Thousands of savers with a Cypriot bank with branches in London and Birmingham will not have the protection of the UK's compensation fund if Cyprus goes under.
British customers of the Laiki Bank are instead reliant on the Cyprus Deposit Protection Scheme, which covers up to 100,000 euro, or around £87,000.
A spokeswoman for Laiki Bank UK said there is "no sign" of its 13,000 depositors panicking about their money and insisted it is "business as usual" for the bank. She added: "We are sitting on a sea of cash. Withdrawals have been very, very low."
Those with money held at its three branches in London and one in Birmingham are not covered by the UK's Financial Services Compensation Scheme (FSCS), which protects up to £85,000 of customers' money if a financial institution goes bust.
The spokeswoman for the bank, which has branches in Mayfair, Palmers Green and Finchley in London and in Erdington in Birmingham, said that anyone who has concerns should get in touch. She added: "It is business as usual. Customers have been dealing with the bank in the normal way. There is no panic."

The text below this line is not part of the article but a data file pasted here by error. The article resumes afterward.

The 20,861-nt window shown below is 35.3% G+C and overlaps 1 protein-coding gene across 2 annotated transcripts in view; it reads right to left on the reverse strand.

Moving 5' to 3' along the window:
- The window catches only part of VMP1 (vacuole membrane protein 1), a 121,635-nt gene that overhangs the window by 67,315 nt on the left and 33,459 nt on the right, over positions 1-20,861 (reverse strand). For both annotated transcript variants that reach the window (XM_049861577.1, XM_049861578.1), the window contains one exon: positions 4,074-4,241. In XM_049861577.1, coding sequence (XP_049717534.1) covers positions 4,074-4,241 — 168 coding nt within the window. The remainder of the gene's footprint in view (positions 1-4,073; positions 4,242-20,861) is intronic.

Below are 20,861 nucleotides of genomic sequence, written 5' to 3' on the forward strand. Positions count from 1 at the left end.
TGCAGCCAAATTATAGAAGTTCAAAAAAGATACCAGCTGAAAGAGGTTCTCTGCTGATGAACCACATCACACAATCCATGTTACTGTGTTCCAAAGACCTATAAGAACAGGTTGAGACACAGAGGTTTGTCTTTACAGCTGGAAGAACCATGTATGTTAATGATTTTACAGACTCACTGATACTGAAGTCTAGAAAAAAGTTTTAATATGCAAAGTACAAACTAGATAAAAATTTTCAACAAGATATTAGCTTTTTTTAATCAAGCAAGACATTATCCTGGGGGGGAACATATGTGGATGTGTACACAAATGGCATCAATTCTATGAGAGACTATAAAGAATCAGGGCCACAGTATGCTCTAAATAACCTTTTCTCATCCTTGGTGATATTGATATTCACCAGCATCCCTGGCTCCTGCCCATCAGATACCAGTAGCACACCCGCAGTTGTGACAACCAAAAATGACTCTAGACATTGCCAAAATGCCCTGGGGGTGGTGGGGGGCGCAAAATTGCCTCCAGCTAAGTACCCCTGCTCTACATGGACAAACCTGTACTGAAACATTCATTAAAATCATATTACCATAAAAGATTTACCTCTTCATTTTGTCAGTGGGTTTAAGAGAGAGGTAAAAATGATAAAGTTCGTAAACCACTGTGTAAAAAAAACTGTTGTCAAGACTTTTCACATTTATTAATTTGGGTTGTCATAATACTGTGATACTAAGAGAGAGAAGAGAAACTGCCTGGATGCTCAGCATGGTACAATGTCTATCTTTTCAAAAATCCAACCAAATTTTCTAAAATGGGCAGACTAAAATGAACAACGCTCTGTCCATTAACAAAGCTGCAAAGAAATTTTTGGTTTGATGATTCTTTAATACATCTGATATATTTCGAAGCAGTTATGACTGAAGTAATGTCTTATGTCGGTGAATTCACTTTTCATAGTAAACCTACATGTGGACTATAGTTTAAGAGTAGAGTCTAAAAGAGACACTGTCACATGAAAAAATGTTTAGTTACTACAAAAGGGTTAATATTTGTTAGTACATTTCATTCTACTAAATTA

Pressure is mounting on Cypriot politicians to agree a plan which will convince international lenders to stump up the money the country needs to avoid bankruptcy within days.
Cyprus needs to have come up with a roadmap by Monday as the European Central Bank has said it will cut off emergency support to the banks, which could trigger their collapse and end up with the country being forced to leave the euro.
Under European law, all European Economic Area countries must provide 100,000 euro in protection for the total deposits of each eligible saver.
The Cyprus Deposit Protection Scheme has been in operation for 13 years and it would come into play if a determination was made by the Central Bank of Cyprus that the bank is unable to repay deposits. In theory, payments would then be made within 20 working days, although the Central Bank of Cyprus can extend the repayment period by up to 10 working days.
Prime Minister David Cameron discussed the financial crisis in Cyprus with Russian president Vladimir Putin in a phone call on Friday morning.